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AT&T data usage 'management' plans aimed at iPhone users?

updated 05:35 pm EDT, Fri October 9, 2009

CTIA speech insinuates possible iPhone limits

AT&T's Wireless CEO Ralph de la Vega, speaking at a CTIA keynote this week, hinted about "managing" iPhone users' data accounts. The executive spoke broadly about a small portion of users that account for an extremely large percentage of overall bandwidth. Although Apple's device wasn't explicitly blamed as the core problem, iPhone owners are known to consume much more data than users of other platforms. Despite de la Vega's acknowledgment of the need for internal controls, he voiced opposition to government intervention.

The usage data de la Vega cited was likely from research indicating that three percent of AT&T users consume 40 percent of the bandwidth. On average, those users consume 13 times the bandwidth of the average smartphone user. De La Vega stressed effective management of the network, "to make sure that the few cannot crowd the many."

Although the executive focused on the need for a revamped system, he did not provide any specific details on methods to achieve the goals. PC World's Mark Sullivan speculates that the company could be planning on rationing data bandwidth for the most voracious users, or potentially limit usage of certain types of content. Bandwidth throttling was a huge PR nightmare for Comcast Cable, and this may be the fist hint at a similar data-rationing plan by AT&T. Considering the negative press from AT&T's network issues in certain large cities such as New York and San Francisco, this could become a second public relations issue for the company and its iPhone customer base.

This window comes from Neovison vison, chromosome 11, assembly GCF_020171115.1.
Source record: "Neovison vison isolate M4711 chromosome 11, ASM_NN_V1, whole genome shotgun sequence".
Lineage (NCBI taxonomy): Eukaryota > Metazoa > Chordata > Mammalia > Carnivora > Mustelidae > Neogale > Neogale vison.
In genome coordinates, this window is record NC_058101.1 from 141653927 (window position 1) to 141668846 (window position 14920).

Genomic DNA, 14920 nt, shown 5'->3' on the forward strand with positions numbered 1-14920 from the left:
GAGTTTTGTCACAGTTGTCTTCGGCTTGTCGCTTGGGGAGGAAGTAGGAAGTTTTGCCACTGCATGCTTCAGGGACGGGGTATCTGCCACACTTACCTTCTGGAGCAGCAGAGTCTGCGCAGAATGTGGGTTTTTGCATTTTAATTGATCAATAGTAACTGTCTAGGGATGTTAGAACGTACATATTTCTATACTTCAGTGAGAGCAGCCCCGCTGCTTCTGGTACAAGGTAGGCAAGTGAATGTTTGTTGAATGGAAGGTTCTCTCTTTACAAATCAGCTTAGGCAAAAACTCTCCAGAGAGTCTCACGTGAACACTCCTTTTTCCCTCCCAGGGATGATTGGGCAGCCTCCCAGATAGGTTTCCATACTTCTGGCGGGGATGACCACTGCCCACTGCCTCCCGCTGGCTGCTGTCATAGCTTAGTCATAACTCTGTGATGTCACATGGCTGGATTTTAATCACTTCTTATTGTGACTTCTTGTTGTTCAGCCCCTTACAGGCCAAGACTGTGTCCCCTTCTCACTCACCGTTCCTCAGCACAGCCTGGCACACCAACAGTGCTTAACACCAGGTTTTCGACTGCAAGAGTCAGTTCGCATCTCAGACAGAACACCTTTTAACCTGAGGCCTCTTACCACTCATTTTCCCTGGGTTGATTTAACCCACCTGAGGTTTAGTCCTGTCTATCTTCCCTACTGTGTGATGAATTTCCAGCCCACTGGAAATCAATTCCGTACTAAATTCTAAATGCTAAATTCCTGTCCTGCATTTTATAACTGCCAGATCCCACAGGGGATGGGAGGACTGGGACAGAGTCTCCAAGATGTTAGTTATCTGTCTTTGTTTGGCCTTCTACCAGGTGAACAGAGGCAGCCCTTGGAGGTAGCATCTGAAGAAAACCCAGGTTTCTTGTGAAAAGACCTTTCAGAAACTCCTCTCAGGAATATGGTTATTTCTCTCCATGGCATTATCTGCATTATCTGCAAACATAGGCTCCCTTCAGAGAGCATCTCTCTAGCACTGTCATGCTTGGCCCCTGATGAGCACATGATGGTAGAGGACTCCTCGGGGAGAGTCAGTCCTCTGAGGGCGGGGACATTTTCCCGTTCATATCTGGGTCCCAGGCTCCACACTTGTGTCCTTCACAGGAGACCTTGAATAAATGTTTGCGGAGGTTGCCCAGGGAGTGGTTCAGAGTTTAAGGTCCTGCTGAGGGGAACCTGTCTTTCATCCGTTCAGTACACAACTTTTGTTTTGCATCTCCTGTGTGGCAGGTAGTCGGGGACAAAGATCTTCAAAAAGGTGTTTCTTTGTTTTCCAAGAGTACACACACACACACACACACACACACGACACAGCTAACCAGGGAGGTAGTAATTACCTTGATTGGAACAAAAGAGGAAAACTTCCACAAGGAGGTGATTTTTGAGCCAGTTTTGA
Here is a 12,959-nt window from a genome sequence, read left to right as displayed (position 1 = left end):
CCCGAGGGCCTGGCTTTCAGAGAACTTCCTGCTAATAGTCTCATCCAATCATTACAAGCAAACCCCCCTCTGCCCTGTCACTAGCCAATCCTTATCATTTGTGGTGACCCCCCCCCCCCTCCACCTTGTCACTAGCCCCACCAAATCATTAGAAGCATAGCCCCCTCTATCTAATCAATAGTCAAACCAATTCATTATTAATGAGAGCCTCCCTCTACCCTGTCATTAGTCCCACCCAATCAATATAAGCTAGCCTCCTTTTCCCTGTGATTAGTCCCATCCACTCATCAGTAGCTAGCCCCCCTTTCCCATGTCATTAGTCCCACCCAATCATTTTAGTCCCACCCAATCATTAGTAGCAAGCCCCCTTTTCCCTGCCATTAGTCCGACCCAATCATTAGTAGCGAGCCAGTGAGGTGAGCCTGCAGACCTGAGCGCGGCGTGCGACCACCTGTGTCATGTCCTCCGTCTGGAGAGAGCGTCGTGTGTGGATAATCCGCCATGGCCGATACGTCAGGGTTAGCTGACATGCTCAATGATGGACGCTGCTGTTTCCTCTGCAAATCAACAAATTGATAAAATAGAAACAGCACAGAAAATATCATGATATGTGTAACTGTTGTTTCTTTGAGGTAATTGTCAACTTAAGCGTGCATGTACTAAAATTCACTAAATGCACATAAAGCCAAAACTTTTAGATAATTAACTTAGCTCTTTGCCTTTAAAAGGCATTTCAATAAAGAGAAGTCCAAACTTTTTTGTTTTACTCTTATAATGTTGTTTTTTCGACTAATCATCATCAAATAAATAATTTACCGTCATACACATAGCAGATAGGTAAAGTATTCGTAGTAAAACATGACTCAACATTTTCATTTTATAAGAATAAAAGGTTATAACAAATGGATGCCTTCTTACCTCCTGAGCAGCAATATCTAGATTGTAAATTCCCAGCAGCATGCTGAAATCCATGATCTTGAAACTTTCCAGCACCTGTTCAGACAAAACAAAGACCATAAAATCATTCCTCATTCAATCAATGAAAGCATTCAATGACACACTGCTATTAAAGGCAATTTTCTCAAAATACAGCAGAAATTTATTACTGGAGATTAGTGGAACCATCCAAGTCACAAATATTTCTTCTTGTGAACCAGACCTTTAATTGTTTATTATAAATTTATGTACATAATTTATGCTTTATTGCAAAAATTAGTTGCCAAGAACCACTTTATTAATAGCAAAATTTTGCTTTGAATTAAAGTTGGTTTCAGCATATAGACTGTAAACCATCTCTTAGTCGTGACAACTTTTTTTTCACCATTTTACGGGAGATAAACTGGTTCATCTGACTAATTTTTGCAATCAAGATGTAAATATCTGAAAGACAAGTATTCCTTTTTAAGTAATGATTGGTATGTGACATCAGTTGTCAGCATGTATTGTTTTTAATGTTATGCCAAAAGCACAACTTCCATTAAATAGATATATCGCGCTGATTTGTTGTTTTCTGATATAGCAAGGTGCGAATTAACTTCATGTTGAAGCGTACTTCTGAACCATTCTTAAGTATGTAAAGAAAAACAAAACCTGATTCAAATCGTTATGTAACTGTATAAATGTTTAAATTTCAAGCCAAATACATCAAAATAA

AT&T CTO John Donovan, speaking at the following CTIA keynote, also declined to solely blame the iPhone for network strain, although he did acknowledge the device is a contributing factor. To accommodate increases in data usage, the executive claims AT&T is set to double use of fiber communication to its towers this year.

De la Vega expressed a desire to keep the mobile Internet free of regulation. "The wireless industry is strong, thriving, innovative and open," he said. "Let's keep it that way."

FCC head Julius Genachowski echoed de la Vega's concerns regarding the limitations of current infrastructure. The Chairman warned of an impending "spectrum crisis" as the increasing data traffic outpaces the ability for carriers to add bandwidth. Specific plans were not described, however, as formal dialogue is scheduled for the near future.

by MacNN Staff




  1. aSevie

    Joined: Dec 1969


    What are user fees for then?

    Isn't that what the additional $30/month covers? Can't wait until the market can decide with its feet, ie multiple iPhone carriers to choose from. AT&T sucks compared to Verizon.

  1. charlituna

    Joined: Dec 1969


    comment title

    i suspect that they are targeting the high users to catch those using tethering hacks. not the normal day to day typical user that checks his/her email a few times a day and perhaps downloads an app update every few days.

    and as long as the cap is high enough to suit that intention I'm fine with it.

    after all, the downside to GSM is that voice and data are on the same bandwidth. so if the party line is full of folks using data (especially illegal tethering) your calls get dropped or fail, forcing you to switch back to Edge

  1. Inkling

    Joined: Dec 1969


    A Good Start

    Linking fees to usage is a good start. I'm not interested in any provider's pricey "all the data you can eat" plans. I'm not on the go that much. Even the more modest plans don't interest me. They still offer more bandwidth than I need. But I would like one that'd be like T-Mobile's flat per-minute phone plan. A reasonable per-byte rate would save me money and spare cell providers the costly cycle of equipment upgrades they're now snared in.

    In a sense, we're repeating the folly the power companies went through in the the 1950s. Then, with generating capacity seemingly going to waste, they encouraged consumption and rewarded people for converting to all-electric homes. We're making the same mistake with the digital spectrum. There's only so much digital bandwidth out there, particularly in crowded big cities.

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